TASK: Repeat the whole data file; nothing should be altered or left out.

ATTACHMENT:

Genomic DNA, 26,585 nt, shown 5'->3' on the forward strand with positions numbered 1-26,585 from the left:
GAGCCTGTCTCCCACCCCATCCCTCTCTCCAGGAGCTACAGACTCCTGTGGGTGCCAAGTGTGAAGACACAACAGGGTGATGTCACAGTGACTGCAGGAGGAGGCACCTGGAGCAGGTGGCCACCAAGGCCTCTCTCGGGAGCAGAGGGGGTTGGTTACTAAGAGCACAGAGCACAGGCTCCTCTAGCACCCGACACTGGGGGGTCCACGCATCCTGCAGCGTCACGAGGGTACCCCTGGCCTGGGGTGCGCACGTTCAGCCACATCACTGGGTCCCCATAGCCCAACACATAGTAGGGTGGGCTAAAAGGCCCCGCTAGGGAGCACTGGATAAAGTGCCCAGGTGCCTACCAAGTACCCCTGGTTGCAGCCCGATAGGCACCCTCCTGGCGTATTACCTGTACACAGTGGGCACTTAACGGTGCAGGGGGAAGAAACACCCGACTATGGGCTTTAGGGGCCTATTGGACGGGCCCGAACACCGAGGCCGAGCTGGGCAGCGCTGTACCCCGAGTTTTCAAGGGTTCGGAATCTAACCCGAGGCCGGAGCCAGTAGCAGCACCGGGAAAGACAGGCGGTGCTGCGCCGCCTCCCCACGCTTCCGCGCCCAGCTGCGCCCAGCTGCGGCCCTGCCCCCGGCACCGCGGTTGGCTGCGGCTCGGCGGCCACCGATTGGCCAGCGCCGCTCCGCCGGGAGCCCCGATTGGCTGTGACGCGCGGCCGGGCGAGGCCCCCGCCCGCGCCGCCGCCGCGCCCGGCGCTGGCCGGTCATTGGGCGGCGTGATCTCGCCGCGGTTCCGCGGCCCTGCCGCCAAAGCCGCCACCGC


Genomic DNA, 26,585 nt, shown 5'->3' on the forward strand with positions numbered 1-26,585 from the left:
GAGCCTGTCTCCCACCCCATCCCTCTCTCCAGGAGCTACAGACTCCTGTGGGTGCCAAGTGTGAAGACACAACAGGGTGATGTCACAGTGACTGCAGGAGGAGGCACCTGGAGCAGGTGGCCACCAAGGCCTCTCTCGGGAGCAGAGGGGGTTGGTTACTAAGAGCACAGAGCACAGGCTCCTCTAGCACCCGACACTGGGGGGTCCACGCATCCTGCAGCGTCACGAGGGTACCCCTGGCCTGGGGTGCGCACGTTCAGCCACATCACTGGGTCCCCATAGCCCAACACATAGTAGGGTGGGCTAAAAGGCCCCGCTAGGGAGCACTGGATAAAGTGCCCAGGTGCCTACCAAGTACCCCTGGTTGCAGCCCGATAGGCACCCTCCTGGCGTATTACCTGTACACAGTGGGCACTTAACGGTGCAGGGGGAAGAAACACCCGACTATGGGCTTTAGGGGCCTATTGGACGGGCCCGAACACCGAGGCCGAGCTGGGCAGCGCTGTACCCCGAGTTTTCAAGGGTTCGGAATCTAACCCGAGGCCGGAGCCAGTAGCAGCACCGGGAAAGACAGGCGGTGCTGCGCCGCCTCCCCACGCTTCCGCGCCCAGCTGCGCCCAGCTGCGGCCCTGCCCCCGGCACCGCGGTTGGCTGCGGCTCGGCGGCCACCGATTGGCCAGCGCCGCTCCGCCGGGAGCCCCGATTGGCTGTGACGCGCGGCCGGGCGAGGCCCCCGCCCGCGCCGCCGCCGCGCCCGGCGCTGGCCGGTCATTGGGCGGCGTGATCTCGCCGCGGTTCCGCGGCCCTGCCGCCAAAGCCGCCACCGC